A Guide to a “Plan S” Impact Assessment

To explore what Plan S could mean for the future of publication programs at researcher-supported societies, we spoke with two leading executives – Malavika Legge of the Biochemical Society and Portland Press and Tasha Mellins-Cohen of the Microbiology Society – who offered an informal Guide to a “Plan S” Impact Assessment for society and independent publishers.


“The key message in the context of Plan S is we want to make that transition sustainable, i.e., that we can continue on our mission to return sustainable revenues to our parent society.” – Malavika Legge, Portland Press/The Biochemical Society

“[At] The Microbiology Society…75-80% of all revenue is derived from publishing. Now, that supports our grants programs for early-career and mid-career microbiologists… our policy work… lots of our events programs… and all of the professional development activities that we do. Societies don’t have a God-given right to exist, but if we’re going to pull the plug on all of these activities, which Plan S might well threaten to do, we might want to have a bit more of a conversation about it.” – Tasha Mellins-Cohen, The Microbiology Society

“What is the practical detail around payment workflows [in Plan S]? That remains to be explored, particularly where you’ve got international collaborations, and you’ve got part-funded work, and you’ve got authors or researchers… focusing on their science [who] don’t need to be distracted by administrative burden around bills and part payments and things like this.” – Malavika Legge, Portland Press/The Biochemical Society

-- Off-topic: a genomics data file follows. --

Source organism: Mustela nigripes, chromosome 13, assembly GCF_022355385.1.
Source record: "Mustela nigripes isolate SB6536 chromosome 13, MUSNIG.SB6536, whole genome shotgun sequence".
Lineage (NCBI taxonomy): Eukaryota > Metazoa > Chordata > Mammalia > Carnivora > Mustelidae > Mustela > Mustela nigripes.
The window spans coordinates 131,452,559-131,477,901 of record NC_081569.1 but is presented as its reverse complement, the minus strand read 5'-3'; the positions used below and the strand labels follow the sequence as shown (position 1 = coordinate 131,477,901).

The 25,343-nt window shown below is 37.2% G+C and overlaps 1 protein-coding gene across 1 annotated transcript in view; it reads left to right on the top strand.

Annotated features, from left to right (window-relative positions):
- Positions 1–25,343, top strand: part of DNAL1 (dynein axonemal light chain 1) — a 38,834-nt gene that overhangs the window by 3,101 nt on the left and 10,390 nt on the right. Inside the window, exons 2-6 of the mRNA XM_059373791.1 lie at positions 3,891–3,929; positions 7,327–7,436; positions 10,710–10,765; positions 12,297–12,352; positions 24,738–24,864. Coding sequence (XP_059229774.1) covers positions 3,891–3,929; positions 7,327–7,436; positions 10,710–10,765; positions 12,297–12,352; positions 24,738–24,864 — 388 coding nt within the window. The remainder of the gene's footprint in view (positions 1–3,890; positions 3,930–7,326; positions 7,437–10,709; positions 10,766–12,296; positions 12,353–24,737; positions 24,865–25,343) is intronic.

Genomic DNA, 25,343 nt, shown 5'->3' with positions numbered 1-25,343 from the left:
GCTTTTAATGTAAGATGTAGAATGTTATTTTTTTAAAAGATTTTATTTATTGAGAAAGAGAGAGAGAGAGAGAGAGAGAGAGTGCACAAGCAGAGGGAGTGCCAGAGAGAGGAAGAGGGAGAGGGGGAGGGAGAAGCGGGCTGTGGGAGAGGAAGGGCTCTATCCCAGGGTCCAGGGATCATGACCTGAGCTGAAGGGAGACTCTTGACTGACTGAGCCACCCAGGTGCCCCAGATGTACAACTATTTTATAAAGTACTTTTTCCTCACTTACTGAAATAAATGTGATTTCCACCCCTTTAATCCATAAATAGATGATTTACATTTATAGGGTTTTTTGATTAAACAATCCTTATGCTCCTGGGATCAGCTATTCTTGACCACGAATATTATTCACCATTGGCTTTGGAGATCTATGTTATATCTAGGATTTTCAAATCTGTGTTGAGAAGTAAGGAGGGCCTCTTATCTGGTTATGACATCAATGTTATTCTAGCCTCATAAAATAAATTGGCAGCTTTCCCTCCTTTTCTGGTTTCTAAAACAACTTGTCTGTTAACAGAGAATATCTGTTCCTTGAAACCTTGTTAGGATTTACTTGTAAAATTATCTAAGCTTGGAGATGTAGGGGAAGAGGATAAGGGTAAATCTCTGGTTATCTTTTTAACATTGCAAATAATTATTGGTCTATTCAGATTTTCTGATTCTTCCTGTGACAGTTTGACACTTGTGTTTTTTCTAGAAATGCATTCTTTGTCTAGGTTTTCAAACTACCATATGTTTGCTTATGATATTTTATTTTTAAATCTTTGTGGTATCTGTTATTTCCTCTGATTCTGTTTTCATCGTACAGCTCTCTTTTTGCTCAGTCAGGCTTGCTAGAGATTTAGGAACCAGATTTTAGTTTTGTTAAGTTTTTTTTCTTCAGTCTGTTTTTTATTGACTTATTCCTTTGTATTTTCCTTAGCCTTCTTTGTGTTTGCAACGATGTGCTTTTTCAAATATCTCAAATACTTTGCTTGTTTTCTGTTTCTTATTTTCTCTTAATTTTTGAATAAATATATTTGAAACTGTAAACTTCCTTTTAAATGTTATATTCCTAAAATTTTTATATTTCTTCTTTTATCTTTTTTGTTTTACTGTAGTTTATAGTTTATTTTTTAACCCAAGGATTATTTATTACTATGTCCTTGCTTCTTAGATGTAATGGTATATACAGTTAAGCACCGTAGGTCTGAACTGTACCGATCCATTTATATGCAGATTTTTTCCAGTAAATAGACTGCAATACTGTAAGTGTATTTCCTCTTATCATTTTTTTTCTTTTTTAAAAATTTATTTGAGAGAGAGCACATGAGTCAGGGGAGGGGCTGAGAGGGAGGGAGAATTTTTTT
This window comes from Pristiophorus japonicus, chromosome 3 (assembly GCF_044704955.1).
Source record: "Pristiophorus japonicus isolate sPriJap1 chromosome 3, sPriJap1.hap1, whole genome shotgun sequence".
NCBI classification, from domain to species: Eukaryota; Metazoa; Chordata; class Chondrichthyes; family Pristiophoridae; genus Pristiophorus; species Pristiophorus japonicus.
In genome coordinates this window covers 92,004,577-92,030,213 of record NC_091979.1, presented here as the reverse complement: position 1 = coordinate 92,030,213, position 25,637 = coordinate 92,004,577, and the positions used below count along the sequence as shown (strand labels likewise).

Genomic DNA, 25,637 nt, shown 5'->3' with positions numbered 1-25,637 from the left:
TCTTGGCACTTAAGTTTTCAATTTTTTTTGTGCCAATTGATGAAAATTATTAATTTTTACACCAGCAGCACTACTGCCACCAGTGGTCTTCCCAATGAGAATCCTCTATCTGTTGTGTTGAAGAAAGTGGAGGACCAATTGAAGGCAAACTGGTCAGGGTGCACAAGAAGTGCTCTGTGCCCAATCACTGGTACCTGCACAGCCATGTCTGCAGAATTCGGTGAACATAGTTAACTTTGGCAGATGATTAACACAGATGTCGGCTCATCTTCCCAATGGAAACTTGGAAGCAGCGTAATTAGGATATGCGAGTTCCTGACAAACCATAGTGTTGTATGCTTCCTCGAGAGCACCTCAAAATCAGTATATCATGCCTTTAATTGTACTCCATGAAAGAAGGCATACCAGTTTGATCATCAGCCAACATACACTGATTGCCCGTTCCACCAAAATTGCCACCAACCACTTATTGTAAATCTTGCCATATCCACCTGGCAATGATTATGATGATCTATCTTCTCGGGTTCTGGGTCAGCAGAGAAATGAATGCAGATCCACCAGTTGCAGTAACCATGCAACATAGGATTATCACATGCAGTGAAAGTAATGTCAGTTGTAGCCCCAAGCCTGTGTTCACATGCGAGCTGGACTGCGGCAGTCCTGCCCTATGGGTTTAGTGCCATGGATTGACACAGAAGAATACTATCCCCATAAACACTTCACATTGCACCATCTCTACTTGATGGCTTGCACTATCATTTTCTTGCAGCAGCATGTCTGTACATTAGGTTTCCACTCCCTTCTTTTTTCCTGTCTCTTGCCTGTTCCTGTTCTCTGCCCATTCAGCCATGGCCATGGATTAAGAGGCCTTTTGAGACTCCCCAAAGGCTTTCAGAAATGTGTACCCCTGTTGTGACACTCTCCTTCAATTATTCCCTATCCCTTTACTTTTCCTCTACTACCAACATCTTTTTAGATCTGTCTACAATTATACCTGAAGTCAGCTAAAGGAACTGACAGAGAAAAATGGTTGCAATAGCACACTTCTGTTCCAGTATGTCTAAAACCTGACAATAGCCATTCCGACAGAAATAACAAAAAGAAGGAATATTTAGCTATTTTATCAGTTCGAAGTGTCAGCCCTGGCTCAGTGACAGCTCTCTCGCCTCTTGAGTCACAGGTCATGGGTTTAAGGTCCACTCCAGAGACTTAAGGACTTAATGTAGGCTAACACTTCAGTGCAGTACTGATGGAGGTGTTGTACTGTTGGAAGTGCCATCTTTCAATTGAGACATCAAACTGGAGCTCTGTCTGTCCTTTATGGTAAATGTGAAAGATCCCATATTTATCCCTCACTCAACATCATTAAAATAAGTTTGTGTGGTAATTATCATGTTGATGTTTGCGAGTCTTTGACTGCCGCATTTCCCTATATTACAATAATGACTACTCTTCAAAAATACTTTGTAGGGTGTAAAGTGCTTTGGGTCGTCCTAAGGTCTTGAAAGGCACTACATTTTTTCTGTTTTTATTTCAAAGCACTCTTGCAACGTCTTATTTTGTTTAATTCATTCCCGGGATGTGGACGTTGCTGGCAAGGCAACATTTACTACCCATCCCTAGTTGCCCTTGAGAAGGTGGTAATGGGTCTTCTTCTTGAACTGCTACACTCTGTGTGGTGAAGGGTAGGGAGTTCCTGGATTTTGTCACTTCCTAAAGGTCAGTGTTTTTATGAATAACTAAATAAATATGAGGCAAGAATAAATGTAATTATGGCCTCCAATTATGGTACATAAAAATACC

“What about humanities scholars?  What about social sciences and arts and all the rest of those fields, which we know do not have the same kind of funding, certainly don’t have the same kind of acceptance of open access that our fields enjoy?  We know that the cOAlition’s thought about having a different ruling for social sciences, arts, and humanities and decided against it.” – Tasha Mellins-Cohen, The Microbiology Society

“That’s very worrying to me that you’re having this very broad-brush approach with no flexibility to allow for differences in fields and publisher types.” – Tasha Mellins-Cohen, The Microbiology Society

“We do see this as risk, but we also see it as an opportunity.” – Tasha Mellins-Cohen, The Microbiology Society “There’s an opportunity for us to look to transformative business models, transformative editorial models, and also potentially to really force a change in the way that research metrics are looked at to … make the break with the impact factor.” – Tasha Mellins-Cohen, The Microbiology Society